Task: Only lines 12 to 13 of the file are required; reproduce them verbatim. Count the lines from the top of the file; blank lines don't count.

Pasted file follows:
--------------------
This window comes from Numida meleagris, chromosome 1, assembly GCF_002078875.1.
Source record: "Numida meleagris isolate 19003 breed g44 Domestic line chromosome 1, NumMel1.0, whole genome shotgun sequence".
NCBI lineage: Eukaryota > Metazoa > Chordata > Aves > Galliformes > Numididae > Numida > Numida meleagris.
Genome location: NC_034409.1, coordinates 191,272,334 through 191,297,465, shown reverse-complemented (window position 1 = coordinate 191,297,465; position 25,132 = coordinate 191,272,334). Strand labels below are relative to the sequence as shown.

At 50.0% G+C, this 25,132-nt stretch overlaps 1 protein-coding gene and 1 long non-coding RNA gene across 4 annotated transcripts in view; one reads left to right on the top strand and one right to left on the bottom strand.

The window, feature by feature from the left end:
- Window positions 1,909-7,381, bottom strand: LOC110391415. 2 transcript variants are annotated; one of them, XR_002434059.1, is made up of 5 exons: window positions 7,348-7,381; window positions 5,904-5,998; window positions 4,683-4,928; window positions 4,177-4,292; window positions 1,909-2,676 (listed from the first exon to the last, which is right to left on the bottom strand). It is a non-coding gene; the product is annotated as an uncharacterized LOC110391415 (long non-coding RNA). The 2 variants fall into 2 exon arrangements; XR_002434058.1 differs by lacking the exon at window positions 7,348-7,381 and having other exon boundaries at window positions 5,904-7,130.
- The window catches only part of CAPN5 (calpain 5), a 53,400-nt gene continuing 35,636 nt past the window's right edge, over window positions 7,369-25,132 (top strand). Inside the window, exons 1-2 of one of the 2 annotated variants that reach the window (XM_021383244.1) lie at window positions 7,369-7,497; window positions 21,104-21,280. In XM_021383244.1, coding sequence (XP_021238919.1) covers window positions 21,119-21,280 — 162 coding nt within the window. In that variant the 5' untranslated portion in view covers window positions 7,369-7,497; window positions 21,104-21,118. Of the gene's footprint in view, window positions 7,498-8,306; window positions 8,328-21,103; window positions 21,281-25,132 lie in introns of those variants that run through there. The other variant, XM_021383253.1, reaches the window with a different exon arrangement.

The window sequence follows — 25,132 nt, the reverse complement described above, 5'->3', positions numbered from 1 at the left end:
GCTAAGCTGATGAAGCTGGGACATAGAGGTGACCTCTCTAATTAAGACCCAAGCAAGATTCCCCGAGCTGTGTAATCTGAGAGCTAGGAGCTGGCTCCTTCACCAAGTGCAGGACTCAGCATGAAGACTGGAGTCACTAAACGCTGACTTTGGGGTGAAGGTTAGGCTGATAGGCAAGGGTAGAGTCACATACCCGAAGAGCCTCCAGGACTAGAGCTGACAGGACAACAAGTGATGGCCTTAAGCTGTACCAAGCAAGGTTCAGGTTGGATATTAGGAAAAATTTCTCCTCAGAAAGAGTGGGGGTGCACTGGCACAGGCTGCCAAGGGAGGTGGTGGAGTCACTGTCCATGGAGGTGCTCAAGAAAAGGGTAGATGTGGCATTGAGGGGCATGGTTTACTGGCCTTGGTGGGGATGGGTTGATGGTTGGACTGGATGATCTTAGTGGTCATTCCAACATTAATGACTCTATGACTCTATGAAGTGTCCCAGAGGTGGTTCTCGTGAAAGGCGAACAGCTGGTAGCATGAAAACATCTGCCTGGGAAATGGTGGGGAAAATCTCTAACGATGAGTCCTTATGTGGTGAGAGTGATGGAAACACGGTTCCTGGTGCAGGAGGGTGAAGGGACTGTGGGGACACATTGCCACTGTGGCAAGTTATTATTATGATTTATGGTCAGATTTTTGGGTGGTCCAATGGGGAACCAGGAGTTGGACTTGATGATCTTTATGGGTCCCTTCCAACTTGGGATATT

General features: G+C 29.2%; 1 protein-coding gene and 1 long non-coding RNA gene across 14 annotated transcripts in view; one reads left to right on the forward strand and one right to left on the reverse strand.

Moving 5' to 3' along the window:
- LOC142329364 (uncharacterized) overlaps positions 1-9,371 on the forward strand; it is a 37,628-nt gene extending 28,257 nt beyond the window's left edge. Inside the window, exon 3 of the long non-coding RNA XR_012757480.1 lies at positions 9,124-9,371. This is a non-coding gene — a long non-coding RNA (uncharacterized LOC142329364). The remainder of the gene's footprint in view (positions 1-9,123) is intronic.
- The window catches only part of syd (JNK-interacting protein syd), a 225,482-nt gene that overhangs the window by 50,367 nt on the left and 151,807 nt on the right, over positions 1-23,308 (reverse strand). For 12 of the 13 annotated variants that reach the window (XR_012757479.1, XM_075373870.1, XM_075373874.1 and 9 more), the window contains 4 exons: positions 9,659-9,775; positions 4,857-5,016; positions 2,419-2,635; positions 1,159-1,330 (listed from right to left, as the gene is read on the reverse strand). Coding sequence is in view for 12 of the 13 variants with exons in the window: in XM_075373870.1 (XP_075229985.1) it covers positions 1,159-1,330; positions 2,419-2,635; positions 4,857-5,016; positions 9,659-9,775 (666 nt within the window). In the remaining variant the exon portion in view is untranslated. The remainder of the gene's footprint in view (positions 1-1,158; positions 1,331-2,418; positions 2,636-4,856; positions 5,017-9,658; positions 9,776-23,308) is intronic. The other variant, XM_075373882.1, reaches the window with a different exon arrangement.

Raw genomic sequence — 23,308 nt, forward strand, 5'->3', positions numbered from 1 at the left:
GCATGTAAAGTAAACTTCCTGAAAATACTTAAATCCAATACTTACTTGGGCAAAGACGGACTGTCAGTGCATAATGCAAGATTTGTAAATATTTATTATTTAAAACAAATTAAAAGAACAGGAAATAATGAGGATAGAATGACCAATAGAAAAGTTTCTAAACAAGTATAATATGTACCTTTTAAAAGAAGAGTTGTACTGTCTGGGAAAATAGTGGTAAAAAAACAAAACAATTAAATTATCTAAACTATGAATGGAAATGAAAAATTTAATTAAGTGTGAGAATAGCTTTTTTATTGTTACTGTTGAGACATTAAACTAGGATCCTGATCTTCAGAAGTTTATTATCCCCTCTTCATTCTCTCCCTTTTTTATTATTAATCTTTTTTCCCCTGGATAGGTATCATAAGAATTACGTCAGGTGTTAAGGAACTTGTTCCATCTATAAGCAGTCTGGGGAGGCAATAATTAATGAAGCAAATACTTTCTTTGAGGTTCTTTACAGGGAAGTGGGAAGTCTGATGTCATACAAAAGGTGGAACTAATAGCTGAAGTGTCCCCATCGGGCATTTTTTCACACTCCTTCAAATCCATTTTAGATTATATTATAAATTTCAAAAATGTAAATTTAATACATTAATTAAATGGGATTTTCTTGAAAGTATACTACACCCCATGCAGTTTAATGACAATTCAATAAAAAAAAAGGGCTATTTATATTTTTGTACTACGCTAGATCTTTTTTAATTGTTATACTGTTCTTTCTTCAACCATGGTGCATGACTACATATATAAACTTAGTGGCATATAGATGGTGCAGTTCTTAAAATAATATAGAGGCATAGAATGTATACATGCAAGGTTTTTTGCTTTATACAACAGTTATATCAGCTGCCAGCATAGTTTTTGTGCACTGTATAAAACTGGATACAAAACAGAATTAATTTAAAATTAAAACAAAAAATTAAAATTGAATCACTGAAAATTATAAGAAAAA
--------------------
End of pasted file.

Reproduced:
Moving 5' to 3' along the window:
- LOC142329364 (uncharacterized) overlaps positions 1-9,371 on the forward strand; it is a 37,628-nt gene extending 28,257 nt beyond the window's left edge. Inside the window, exon 3 of the long non-coding RNA XR_012757480.1 lies at positions 9,124-9,371. This is a non-coding gene — a long non-coding RNA (uncharacterized LOC142329364). The remainder of the gene's footprint in view (positions 1-9,123) is intronic.